Successfulish…


 This is Part I of a 3-part intermittent series on education, success, and how I fell through one but still landed in the other. Part II will show up some time down the road.

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My Father’s Path…

For a majority of my life I have had a conflicted perception of the word success, and all that goes with it. Like his father before him, my father raised me to pursue excellence in life. He dedicated much of his life to providing my brother, and I opportunities to create successful lives. He did this with diligence, and a great deal of love if not with an overwhelming passion.

My father’s idea of success was linear, direct, and had a clear progression; college, business, suburbia – man in a gray suit kind of stuff. What he really wanted, I believe, was for my brother, and I to take his path, but to find better results than he was able to. I have often wondered if my father sacrificed his visceral idea of success to better enable the superficial idea of success that society, and his own father immersed him in.

What my father had really wanted in life, he confessed to me in his later years, was to have taught school in the winter, and run a camp for kids in the summer. At some point though, with a wife, a mortgage, and kids of his own, I believe he became driven by dollar signs rather than canoes, and campfires, and the gravity of the business world drew him in.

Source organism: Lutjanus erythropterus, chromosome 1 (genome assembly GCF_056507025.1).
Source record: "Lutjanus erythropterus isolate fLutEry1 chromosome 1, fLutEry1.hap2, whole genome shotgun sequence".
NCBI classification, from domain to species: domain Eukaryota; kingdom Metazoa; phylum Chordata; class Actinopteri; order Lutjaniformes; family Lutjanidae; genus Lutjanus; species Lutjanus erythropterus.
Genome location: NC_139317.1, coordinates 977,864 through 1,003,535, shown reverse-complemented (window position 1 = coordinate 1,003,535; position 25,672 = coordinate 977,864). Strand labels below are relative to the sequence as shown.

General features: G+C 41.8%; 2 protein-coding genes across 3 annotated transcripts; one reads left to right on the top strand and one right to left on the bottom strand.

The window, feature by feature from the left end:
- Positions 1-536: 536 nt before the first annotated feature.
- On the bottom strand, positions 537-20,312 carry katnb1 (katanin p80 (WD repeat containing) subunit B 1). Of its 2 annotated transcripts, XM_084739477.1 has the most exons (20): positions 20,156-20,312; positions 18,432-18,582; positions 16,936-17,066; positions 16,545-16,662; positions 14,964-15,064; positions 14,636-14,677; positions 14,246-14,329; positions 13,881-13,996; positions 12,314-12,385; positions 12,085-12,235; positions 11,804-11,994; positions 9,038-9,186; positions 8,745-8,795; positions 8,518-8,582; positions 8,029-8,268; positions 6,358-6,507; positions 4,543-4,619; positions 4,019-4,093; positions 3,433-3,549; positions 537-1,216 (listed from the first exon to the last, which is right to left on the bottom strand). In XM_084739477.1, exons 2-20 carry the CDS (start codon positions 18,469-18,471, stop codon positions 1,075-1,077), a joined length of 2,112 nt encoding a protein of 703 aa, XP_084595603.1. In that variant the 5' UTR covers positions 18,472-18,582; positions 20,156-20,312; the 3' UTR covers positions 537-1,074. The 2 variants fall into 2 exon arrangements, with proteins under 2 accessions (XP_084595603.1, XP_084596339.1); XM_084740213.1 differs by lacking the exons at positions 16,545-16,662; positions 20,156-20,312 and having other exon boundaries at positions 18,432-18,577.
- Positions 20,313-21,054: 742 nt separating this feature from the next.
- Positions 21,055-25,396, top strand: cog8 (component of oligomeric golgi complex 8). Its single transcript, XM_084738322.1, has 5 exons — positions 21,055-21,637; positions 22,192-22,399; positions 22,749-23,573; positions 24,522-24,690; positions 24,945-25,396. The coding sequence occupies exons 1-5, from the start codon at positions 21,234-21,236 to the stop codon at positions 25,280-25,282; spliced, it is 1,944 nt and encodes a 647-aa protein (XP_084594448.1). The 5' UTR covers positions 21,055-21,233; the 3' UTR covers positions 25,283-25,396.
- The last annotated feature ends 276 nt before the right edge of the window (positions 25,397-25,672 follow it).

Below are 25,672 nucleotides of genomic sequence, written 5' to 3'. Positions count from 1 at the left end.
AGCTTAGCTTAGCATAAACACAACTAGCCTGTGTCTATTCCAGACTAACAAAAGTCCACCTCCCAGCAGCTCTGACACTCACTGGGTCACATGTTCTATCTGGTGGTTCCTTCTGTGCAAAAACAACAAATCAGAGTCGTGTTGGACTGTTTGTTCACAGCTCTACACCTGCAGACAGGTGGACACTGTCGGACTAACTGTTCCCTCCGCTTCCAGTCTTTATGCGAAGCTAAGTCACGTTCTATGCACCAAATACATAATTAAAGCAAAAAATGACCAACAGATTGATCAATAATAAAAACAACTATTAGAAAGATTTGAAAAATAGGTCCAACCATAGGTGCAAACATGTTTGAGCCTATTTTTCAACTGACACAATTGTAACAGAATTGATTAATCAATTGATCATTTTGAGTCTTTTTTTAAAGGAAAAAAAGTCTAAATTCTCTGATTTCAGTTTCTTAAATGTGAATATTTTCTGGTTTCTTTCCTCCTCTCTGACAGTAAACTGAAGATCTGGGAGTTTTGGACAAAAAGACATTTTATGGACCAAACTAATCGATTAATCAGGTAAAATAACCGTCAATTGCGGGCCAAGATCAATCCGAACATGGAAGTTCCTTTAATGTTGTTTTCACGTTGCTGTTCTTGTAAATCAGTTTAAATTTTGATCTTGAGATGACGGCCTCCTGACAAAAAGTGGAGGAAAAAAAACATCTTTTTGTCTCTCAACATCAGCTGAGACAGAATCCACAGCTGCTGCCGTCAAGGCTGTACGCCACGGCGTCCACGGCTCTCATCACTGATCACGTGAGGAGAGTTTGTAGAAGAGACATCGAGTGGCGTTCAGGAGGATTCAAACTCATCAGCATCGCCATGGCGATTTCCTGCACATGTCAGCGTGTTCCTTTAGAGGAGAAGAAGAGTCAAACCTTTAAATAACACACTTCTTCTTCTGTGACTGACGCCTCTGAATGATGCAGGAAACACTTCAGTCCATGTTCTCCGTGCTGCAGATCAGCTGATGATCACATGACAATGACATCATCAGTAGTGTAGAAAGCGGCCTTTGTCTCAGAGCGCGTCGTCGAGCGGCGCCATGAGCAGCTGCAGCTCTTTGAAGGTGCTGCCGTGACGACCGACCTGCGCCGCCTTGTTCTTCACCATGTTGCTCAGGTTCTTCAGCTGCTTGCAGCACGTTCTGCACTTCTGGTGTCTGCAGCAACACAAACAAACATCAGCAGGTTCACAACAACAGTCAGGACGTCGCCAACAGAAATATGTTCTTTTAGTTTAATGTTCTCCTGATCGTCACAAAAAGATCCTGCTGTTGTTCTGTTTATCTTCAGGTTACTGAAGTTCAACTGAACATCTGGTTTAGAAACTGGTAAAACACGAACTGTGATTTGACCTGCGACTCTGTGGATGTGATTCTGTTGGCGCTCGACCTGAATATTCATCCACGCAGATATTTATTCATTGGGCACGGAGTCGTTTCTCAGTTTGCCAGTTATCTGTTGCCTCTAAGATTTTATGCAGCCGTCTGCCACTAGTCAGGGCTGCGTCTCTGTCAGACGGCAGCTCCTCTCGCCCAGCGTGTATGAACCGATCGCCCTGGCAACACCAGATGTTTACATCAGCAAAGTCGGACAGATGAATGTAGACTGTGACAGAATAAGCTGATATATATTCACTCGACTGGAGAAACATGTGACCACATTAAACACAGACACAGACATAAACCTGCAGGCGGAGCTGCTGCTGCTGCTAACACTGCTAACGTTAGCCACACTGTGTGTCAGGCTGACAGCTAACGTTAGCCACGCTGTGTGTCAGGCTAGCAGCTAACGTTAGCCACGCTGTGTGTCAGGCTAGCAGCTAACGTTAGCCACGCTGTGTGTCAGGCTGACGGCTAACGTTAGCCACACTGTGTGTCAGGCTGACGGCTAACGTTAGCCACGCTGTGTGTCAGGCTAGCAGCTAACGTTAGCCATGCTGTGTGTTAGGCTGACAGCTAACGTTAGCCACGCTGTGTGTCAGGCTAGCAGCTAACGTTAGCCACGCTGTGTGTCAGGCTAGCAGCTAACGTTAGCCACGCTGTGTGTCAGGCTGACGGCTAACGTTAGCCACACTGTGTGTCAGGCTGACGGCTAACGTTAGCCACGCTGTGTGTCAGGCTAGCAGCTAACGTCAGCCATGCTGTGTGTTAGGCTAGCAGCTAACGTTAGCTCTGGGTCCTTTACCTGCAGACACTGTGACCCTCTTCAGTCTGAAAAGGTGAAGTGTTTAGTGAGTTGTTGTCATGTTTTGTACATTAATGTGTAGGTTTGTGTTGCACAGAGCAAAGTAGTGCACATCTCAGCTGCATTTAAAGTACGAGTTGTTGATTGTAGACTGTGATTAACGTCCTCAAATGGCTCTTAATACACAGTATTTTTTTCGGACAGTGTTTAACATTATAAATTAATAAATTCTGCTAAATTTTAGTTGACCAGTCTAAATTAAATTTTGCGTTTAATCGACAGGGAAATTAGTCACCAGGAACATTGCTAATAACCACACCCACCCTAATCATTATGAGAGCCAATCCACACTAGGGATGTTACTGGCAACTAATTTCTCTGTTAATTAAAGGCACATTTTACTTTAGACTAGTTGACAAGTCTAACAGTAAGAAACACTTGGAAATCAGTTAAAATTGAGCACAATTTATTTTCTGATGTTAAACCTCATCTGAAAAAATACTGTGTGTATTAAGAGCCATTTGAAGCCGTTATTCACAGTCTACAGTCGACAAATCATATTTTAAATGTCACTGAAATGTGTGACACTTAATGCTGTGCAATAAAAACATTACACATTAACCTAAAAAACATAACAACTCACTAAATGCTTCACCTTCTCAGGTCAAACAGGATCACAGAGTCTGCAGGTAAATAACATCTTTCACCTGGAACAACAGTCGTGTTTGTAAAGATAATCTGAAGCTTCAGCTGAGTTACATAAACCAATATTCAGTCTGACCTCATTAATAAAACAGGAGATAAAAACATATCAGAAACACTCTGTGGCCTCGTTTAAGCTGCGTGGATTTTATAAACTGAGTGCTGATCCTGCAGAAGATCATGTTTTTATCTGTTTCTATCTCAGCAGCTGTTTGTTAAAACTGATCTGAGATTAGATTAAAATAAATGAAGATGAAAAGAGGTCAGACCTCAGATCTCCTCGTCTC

The man with the plan, and the pocket comb.  Each successful in our own ways...

The man with the plan, and the pocket comb. Each successful in our own ways…

Against The Grain…

My definition of success has always been murky, malleable, and has evolved through the years. By the time I was in my late teens though, my definition of success began to solidify, and was in obvious contrast to my father’s intentions for me, and to the flow of common American culture.

As I began to explore my idea of success, the distance between my path, and the path my father laid out for me grew further apart. Looking back today, I am better able to reconcile my father as a young man, with the man he would go on to become. When I was younger, I couldn’t comprehend this.

By my father’s standard, and by the standard of culture art large, the first step on anyone’s path to success is obtaining a college degree. My father had been down many career paths, but he began as an educator at the high school, and college level. He would often say to my brother, and I,

“Get your ticket punched boys, and you can go anywhere”.